The Roundup -

VS Inc. Makes Farming Work with Trust & Co-operation


Harvesting beets on the Steinbeisser farm in 2013.

The Steinbeisser family of Sidney, encompassing three generations, makes their huge farming and ranching operation work using mutual trust and co-operation. Brothers Jim, Don Jr., Craig, and their cousin Russell run VS Inc, with each one contributing their expertise to a given aspect, and helping everywhere when needed. "It works because of the way we grew up," Don Jr. explained. "Dad and Uncle Joe each had areas they took care of with Uncle Joe taking care of the cattle, hay and small grains; and Dad taking care of the sugar beets and corn." Now, the men tend to work in the same areas as they grew up in. Jim handles the ranching, Russell primarily does hay, small grains and soybeans, Craig handles spraying and finances and Don takes care of sugar beets, corn and chemicals. Steinbeissers hire the flood irrigation work done but everyone in the family helps with the pivots. "If we have a problem, we talk through it, maybe very loudly. But five minutes later we can be outside working on a piece of equipment and not throwing hammers at each other," Don Jr. said. The cousins grew up right across the road from each other so they fight like brothers, but work through any problems.

The Steinbeisser legacy started when Joe G. Steinbeisser Sr., a German immigrant, and his wife Mary moved to Sidney from Colorado in 1930. He worked for relatives and other farmers before purchasing their own piece of ground south of town. He cleared the land himself. "The thought of Grandpa with dynamite, clearing stumps, scares me," Don Jr. laughed. "They were just an example of almost every immigrant who comes to this country. They wanted a better life and worked hard to get it."

Joe G. and Mary had five children; Don Sr., Leo, Joe, Doris and Mary. Don Sr. and Joe worked into the farm and eventually took over operations.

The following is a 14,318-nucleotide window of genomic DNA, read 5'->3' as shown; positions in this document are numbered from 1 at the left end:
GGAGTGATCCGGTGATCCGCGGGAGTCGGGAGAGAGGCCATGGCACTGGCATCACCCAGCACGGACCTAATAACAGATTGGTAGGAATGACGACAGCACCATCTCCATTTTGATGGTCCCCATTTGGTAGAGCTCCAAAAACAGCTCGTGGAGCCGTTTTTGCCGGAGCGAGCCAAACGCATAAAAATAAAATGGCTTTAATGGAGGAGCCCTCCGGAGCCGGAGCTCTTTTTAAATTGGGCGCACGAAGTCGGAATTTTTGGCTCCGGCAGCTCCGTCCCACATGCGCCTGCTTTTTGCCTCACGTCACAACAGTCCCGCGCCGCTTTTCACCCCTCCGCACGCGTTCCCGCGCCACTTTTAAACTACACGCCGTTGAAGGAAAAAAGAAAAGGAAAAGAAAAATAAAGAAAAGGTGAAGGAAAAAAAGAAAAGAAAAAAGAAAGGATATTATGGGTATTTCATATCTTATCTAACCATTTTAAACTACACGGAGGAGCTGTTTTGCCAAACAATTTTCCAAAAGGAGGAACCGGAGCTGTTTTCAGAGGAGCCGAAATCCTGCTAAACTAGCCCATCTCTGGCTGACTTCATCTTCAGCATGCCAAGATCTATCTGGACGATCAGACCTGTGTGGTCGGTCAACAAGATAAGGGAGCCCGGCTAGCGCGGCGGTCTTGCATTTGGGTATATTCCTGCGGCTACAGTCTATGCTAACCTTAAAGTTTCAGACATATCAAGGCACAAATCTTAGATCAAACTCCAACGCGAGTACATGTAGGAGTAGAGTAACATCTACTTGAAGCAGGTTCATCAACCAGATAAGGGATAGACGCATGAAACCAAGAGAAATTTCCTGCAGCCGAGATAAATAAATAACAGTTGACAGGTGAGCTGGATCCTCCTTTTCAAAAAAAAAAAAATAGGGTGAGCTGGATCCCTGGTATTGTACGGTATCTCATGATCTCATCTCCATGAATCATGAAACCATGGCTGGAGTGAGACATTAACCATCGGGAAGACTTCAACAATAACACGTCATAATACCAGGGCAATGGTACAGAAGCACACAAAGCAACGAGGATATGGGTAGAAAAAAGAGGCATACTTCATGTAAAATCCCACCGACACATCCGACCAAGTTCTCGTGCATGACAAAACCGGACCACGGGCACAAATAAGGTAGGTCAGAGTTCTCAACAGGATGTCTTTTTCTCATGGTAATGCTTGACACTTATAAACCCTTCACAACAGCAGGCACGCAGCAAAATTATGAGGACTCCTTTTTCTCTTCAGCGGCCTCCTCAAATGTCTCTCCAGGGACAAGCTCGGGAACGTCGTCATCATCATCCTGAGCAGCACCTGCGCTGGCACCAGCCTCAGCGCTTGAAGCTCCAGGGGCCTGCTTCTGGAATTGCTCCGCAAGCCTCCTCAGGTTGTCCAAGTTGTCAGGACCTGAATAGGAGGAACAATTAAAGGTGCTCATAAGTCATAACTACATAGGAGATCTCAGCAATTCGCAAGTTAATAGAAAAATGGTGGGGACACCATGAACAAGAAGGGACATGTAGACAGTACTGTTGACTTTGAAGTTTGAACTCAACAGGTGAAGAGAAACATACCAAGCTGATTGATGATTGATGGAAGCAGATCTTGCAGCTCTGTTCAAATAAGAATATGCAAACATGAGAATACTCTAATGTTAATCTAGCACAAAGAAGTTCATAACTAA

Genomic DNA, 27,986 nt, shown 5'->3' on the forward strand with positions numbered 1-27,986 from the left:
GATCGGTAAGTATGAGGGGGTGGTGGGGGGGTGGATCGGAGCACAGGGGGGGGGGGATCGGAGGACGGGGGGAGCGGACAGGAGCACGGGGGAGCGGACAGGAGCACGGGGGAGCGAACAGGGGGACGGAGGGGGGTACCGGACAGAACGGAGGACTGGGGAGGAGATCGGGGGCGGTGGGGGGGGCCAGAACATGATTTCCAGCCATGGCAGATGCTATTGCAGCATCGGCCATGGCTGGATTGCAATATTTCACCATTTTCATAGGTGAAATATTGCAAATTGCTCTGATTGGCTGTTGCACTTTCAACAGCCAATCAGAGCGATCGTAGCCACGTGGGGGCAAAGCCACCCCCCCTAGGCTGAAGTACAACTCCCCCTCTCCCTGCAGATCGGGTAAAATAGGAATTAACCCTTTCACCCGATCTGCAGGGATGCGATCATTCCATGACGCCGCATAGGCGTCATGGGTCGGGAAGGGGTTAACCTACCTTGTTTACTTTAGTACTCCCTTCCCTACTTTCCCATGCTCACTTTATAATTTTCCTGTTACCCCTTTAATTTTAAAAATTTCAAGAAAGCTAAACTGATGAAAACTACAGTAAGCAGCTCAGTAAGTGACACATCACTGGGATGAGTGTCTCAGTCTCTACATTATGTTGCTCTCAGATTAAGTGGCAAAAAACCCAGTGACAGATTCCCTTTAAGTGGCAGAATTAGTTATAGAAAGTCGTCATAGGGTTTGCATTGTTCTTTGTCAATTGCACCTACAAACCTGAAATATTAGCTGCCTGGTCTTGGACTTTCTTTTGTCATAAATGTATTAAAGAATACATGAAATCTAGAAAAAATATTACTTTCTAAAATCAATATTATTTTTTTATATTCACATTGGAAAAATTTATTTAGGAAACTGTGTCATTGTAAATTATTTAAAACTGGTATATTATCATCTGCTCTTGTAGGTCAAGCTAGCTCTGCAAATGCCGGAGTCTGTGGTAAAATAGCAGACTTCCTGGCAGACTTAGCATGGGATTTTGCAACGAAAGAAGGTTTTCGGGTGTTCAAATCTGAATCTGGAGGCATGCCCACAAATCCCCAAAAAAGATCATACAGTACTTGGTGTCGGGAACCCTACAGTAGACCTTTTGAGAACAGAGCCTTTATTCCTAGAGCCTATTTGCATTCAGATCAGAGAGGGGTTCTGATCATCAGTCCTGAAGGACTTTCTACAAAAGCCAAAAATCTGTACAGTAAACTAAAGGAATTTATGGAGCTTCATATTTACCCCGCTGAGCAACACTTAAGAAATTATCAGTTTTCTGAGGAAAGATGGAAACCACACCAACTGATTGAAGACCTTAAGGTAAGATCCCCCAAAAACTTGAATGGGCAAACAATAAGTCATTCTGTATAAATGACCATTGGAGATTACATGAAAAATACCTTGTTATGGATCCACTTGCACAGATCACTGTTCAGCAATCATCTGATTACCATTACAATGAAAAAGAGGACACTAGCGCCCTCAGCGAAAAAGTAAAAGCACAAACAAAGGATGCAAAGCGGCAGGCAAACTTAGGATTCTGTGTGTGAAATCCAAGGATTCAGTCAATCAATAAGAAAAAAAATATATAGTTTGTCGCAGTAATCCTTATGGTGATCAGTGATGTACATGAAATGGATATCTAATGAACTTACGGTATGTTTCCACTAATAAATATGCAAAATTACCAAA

VS Inc. now encompasses 3000 acres of irrigated land with about 1000 planted to sugar beets each year. There are also 400 acres of dryland crop, plus pasture land. They run 650 cows and have a feedlot where they feed their own calves and a few more that they purchase.

Don Jr. has seen significant changes in the beet farming industry. He remembers as a kid the 2-row diggers and how they would frequently plug up with mud and need to be scraped out. In the 70s, it started getting better with the new John Deere diggers. The old diggers were built lighter and had more bearing problems. Engineers improved the digger, with heavier bearings resulting in far less down time. Even the old digger he remembers was a far cry from when his Grandpa started farming. Digging was done by hand back then. 25 to 30 acres was a huge farm at that time and it took lots of people, including migrant labor, to farm 20 acres of beets. By the time Don Jr. was a kid, it took 2 weeks to harvest 65 acres. Now they harvest 1000 acres in the same amount of time.

Defoliators were also a big improvement over the old diggers with top savers. "The separate machine does a way better job and the operator only needs to watch one thing instead of three," Don Jr. commented. Trucks were single axle then and he remembers fighting with his brother over driving the truck at night after the regular drivers had gone home. "Trucks are a big deal to drive when you're only 8 years old," he reminisced. He also remembers riding on the fenders of a 4020 open cab tractor, saying, "When it's 38 degrees, and windy, it's cold. Farming is much more pleasant with cabs."

With all the improvements Don Jr. has seen, he said, "If it changes as much in the next 50 years as it has in the last 50, I have no clue what they might be doing."

Don Steinbeisser Jr. stands by one of VS Inc.'s irrigation pivots.

Craig's son Ryan is now involved full time in the Steinbeisser operation. Don Jr.'s son Michael also thinks he would like to come back after he finishes his enlistment in the US Army. "He found out how much he misses farming and finds farmers to work with wherever he's posted. Those are the only two older kids at this point but the option is open for all to be a part. They all helped with everything as kids," Don Jr. commented. Jim has two young sons in grade school, Liam and Corbin who help out at the ranch, leaving open the possibility of more Steinbeissers continuing the legacy.

VS Inc. hosts tours of their beet fields to 3rd graders each September, helping them understand more about agriculture. "They're full of questions and we enjoy helping them see where sugar comes from. We slice pieces of beet and they can't believe that they're actually sweet!"

Vanessa Pooch, Sidney Sugars agriculturalist for the Sidney area, enjoys working with the family. "Steinbeissers are easy to work with and always willing to help. They have done test plots with us and are part of our ongoing lime trials, now in their 4th year. They're always willing to do ongoing studies with us."


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